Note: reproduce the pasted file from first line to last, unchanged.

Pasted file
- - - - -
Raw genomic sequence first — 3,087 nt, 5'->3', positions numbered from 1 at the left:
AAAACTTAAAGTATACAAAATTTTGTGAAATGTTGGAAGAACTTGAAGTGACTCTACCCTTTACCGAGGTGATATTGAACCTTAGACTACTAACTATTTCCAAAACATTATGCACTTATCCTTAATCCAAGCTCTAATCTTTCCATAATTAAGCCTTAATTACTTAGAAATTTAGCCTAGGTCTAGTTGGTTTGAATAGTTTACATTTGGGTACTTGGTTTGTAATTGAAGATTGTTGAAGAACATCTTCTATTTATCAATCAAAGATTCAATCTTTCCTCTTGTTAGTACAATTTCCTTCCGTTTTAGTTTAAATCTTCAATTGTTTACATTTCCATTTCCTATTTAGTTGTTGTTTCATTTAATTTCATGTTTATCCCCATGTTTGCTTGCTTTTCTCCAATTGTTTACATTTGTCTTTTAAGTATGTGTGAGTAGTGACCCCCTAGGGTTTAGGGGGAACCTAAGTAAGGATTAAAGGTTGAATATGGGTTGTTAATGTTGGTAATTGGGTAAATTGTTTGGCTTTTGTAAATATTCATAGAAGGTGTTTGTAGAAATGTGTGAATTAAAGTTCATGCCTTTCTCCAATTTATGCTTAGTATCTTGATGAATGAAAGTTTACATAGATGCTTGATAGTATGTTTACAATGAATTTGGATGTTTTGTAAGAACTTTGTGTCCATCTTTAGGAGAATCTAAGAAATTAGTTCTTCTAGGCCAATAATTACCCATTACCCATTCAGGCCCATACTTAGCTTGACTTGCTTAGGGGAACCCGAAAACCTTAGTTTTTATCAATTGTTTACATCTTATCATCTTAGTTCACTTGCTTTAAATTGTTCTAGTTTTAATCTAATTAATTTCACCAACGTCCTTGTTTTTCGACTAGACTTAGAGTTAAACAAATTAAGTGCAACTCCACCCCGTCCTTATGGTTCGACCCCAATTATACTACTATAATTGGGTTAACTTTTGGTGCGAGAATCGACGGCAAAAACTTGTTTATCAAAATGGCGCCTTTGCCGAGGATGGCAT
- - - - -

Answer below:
Raw genomic sequence first — 3,087 nt, 5'->3', positions numbered from 1 at the left:
AAAACTTAAAGTATACAAAATTTTGTGAAATGTTGGAAGAACTTGAAGTGACTCTACCCTTTACCGAGGTGATATTGAACCTTAGACTACTAACTATTTCCAAAACATTATGCACTTATCCTTAATCCAAGCTCTAATCTTTCCATAATTAAGCCTTAATTACTTAGAAATTTAGCCTAGGTCTAGTTGGTTTGAATAGTTTACATTTGGGTACTTGGTTTGTAATTGAAGATTGTTGAAGAACATCTTCTATTTATCAATCAAAGATTCAATCTTTCCTCTTGTTAGTACAATTTCCTTCCGTTTTAGTTTAAATCTTCAATTGTTTACATTTCCATTTCCTATTTAGTTGTTGTTTCATTTAATTTCATGTTTATCCCCATGTTTGCTTGCTTTTCTCCAATTGTTTACATTTGTCTTTTAAGTATGTGTGAGTAGTGACCCCCTAGGGTTTAGGGGGAACCTAAGTAAGGATTAAAGGTTGAATATGGGTTGTTAATGTTGGTAATTGGGTAAATTGTTTGGCTTTTGTAAATATTCATAGAAGGTGTTTGTAGAAATGTGTGAATTAAAGTTCATGCCTTTCTCCAATTTATGCTTAGTATCTTGATGAATGAAAGTTTACATAGATGCTTGATAGTATGTTTACAATGAATTTGGATGTTTTGTAAGAACTTTGTGTCCATCTTTAGGAGAATCTAAGAAATTAGTTCTTCTAGGCCAATAATTACCCATTACCCATTCAGGCCCATACTTAGCTTGACTTGCTTAGGGGAACCCGAAAACCTTAGTTTTTATCAATTGTTTACATCTTATCATCTTAGTTCACTTGCTTTAAATTGTTCTAGTTTTAATCTAATTAATTTCACCAACGTCCTTGTTTTTCGACTAGACTTAGAGTTAAACAAATTAAGTGCAACTCCACCCCGTCCTTATGGTTCGACCCCAATTATACTACTATAATTGGGTTAACTTTTGGTGCGAGAATCGACGGCAAAAACTTGTTTATCAAAATGGCGCCTTTGCCGAGGATGGCAT